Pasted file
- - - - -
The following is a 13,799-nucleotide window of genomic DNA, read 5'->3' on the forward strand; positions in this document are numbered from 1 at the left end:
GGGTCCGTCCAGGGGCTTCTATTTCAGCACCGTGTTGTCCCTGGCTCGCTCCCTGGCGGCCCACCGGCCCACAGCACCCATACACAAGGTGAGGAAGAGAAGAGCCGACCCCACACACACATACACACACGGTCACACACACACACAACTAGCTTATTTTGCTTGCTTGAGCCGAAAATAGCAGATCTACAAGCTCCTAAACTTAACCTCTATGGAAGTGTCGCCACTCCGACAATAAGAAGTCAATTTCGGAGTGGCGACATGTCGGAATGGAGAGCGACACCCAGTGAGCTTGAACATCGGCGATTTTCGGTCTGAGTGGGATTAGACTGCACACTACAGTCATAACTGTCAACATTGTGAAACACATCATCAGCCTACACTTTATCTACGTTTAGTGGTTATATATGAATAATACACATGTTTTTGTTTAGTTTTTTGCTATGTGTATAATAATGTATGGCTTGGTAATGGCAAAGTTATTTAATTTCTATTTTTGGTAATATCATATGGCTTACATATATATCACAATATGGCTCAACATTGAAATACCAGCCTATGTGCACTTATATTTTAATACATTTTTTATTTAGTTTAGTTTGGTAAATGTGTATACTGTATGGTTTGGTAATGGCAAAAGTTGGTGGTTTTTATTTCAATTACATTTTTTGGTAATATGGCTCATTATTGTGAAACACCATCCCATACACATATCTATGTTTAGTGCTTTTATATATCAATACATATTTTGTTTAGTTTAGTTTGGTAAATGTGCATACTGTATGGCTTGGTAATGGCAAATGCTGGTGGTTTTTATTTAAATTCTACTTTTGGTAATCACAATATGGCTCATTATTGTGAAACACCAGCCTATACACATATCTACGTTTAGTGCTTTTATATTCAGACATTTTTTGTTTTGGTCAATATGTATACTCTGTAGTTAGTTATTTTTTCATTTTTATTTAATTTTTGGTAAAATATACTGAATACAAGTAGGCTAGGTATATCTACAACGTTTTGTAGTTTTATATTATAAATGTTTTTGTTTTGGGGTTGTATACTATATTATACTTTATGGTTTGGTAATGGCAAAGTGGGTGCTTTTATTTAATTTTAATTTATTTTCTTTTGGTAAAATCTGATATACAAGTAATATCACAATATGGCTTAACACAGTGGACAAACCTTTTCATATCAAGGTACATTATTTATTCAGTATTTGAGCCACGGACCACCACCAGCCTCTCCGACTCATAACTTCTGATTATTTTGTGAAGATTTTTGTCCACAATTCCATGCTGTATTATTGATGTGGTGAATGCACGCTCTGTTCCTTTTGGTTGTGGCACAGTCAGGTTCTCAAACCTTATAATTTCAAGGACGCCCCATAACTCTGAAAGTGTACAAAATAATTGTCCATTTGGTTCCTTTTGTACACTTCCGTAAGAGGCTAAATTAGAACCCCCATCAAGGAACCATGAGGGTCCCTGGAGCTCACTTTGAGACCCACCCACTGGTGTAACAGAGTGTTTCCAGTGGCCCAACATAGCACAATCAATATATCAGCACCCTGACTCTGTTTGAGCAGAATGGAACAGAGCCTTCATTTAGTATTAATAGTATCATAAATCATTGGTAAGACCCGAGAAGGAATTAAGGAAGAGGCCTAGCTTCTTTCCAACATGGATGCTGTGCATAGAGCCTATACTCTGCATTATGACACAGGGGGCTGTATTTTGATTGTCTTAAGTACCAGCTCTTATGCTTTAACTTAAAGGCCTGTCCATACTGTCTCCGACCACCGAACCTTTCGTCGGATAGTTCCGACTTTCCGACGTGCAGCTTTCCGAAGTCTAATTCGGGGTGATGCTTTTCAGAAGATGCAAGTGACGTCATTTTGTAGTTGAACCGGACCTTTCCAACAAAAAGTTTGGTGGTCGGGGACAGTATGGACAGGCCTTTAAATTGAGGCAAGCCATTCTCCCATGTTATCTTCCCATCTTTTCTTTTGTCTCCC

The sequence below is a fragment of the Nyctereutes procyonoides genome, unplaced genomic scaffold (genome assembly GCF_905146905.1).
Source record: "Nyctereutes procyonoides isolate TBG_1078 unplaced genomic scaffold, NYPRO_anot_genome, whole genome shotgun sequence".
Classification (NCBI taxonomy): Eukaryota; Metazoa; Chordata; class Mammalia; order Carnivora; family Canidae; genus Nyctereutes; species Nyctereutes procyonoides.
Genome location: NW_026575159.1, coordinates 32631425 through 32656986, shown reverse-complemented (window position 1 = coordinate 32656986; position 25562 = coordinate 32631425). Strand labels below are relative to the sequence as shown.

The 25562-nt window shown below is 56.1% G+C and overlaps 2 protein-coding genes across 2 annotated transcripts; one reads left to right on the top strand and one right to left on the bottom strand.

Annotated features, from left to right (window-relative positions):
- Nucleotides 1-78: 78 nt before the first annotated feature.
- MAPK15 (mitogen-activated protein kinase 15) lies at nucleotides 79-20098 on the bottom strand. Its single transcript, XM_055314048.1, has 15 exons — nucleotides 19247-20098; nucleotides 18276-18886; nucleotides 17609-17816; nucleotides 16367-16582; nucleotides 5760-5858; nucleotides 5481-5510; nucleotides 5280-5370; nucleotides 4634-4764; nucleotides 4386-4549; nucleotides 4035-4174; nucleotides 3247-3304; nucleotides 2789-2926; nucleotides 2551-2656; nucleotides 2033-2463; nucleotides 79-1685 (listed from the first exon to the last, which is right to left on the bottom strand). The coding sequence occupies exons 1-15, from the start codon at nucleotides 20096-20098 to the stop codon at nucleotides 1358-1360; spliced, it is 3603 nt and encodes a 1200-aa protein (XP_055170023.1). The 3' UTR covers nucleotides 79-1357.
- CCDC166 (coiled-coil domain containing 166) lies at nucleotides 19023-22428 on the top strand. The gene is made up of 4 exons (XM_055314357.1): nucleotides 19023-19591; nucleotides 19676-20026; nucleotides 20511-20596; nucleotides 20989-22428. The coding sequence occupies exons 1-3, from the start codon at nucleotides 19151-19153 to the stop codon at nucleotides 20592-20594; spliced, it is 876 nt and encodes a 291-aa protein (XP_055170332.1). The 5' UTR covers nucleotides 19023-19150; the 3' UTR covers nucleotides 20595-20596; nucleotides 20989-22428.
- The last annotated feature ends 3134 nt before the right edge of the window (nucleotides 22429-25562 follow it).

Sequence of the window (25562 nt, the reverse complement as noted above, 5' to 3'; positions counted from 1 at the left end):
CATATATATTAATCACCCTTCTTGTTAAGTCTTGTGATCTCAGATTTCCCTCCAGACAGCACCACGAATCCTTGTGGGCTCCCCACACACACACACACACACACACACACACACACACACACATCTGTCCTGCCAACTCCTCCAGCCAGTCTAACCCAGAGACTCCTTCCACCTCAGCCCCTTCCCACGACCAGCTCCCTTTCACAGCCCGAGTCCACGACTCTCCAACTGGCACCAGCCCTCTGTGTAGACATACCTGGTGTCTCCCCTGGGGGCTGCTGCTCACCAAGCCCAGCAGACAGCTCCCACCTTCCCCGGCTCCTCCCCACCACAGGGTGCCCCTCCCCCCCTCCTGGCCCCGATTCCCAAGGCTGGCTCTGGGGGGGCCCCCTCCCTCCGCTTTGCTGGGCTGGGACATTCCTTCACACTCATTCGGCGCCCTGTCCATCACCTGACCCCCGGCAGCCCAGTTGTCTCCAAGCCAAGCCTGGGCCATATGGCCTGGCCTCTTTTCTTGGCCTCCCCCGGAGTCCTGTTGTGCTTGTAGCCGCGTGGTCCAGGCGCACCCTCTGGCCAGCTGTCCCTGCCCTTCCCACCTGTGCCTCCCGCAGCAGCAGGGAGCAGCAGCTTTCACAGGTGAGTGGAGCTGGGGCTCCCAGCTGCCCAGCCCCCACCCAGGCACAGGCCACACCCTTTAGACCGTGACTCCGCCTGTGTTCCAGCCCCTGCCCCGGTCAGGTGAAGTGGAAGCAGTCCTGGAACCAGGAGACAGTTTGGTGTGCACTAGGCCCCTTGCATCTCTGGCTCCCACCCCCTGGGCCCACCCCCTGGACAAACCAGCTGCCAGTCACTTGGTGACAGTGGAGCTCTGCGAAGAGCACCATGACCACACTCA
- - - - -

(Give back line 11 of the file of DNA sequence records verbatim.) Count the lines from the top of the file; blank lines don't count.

- CCDC166 (coiled-coil domain containing 166) lies at nucleotides 19023-22428 on the top strand. The gene is made up of 4 exons (XM_055314357.1): nucleotides 19023-19591; nucleotides 19676-20026; nucleotides 20511-20596; nucleotides 20989-22428. The coding sequence occupies exons 1-3, from the start codon at nucleotides 19151-19153 to the stop codon at nucleotides 20592-20594; spliced, it is 876 nt and encodes a 291-aa protein (XP_055170332.1). The 5' UTR covers nucleotides 19023-19150; the 3' UTR covers nucleotides 20595-20596; nucleotides 20989-22428.